Key Facts about Gulf of Aden

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European Union naval forces recently arrested six suspected pirates after they allegedly opened fire on an oil tanker traveling through the Gulf of Aden.

About Gulf of Aden:

  • It is an extension of the Indian Ocean, located between the Arabian Peninsula and the African continent.
  • It connects the Red Sea to the Arabian Sea and ultimately the Indian Ocean.
  • The gulf is named after “Aden,” a port city on Yemen’s coast.
  • It is approximately 900 km long and 500 km wide and covers roughly 410,000 square kilometers.
  • It is bounded to the south by Somalia and the Socotra Islands (part of Yemen), north by Yemen, east by the Arabian Sea, and west by Djibouti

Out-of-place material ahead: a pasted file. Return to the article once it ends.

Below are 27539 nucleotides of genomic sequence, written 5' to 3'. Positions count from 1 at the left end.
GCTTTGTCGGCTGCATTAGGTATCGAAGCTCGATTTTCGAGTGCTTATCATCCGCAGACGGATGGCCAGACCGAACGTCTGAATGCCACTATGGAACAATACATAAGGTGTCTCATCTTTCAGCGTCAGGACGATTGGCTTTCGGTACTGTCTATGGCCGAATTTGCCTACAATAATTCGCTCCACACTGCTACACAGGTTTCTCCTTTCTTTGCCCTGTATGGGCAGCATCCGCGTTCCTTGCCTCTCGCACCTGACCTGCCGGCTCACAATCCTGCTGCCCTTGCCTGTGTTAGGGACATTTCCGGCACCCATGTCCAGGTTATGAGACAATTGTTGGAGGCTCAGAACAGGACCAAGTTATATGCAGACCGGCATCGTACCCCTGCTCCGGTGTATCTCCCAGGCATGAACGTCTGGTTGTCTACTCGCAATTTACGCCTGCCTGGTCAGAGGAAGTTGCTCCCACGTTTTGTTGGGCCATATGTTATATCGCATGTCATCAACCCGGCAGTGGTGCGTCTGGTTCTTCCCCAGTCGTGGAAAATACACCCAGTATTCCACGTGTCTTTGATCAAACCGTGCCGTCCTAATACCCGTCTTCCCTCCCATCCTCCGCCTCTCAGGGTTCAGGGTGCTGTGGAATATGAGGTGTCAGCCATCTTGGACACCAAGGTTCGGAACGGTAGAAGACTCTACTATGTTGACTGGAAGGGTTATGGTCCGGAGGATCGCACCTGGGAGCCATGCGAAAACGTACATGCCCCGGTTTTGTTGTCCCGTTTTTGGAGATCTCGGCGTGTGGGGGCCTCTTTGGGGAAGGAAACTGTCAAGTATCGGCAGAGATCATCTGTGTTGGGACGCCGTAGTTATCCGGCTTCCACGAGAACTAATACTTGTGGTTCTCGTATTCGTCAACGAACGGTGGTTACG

• The gulf is connected to the Somali Sea to the south by the Guardafui Channel, and to the Red Sea on the west by the Strait of Bab el Mandeb.
  • In the west, it narrows into the Gulf of Tadjoura, near Djibouti.
  • It is demarcated from the Arabian Sea by the Horn of Africa and the Socotra Islands.
  • The dominant relief feature of the gulf’s terrain is the Sheba Ridge, an extension of the Indian Ocean ridge system, which extends along the middle of the gulf.
  • Some of the major cities near the gulf include Aden, Mukalla, Ahnwar, Balhaf, Berbera, Bosaso, and Djibouti City.
  • Major Ports: Aden in Yemen, and Berbera and Bosaso in Somalia. 
  • It is also a critical part of the Suez Canal shipping route, which connects the Red Sea and the Mediterranean Sea.

Q1: What is a Gulf?

The Gulf is a portion of the sea that is almost surrounded by land except one narrow opening. Gulfs are formed when a giant rock collapses or when a piece of land sinks. This causes a big indentation in the area, and the water eventually fills it up.

Source: EU Naval Forces Capture 6 Pirates After Failed Piracy Attack In The Gulf of Aden